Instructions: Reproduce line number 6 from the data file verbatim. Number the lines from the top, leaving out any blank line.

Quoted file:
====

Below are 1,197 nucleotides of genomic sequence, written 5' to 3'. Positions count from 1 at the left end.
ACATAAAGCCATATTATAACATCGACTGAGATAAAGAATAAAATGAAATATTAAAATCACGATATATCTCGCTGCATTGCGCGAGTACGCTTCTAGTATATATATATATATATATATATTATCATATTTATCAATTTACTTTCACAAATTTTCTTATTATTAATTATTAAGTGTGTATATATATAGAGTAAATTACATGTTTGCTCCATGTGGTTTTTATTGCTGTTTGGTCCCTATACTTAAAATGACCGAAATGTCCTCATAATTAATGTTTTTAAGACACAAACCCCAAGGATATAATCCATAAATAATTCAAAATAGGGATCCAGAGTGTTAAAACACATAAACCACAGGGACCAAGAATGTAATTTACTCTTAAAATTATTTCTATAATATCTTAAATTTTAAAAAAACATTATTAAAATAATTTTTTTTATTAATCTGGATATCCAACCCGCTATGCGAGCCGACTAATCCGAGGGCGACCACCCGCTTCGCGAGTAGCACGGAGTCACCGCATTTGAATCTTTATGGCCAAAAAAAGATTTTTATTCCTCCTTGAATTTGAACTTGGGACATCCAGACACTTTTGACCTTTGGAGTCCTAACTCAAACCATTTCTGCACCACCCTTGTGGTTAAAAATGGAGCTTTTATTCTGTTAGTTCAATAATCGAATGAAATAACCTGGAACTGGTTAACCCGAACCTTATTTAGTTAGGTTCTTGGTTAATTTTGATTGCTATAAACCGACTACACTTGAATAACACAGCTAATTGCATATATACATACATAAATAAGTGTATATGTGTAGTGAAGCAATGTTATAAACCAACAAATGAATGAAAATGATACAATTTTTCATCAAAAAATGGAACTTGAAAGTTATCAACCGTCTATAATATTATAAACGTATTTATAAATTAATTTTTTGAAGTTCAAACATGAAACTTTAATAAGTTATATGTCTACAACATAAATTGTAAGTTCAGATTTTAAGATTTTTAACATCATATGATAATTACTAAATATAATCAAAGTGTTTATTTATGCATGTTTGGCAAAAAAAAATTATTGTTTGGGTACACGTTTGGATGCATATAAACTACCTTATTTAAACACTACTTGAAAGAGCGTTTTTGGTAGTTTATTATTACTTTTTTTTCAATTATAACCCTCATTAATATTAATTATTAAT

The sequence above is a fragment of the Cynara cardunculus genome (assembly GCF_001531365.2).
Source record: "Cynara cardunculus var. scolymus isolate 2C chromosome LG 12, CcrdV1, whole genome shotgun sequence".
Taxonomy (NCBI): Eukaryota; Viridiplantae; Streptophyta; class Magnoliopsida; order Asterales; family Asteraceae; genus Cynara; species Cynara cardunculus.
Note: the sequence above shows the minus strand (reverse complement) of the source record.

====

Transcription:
Note: the sequence above shows the minus strand (reverse complement) of the source record.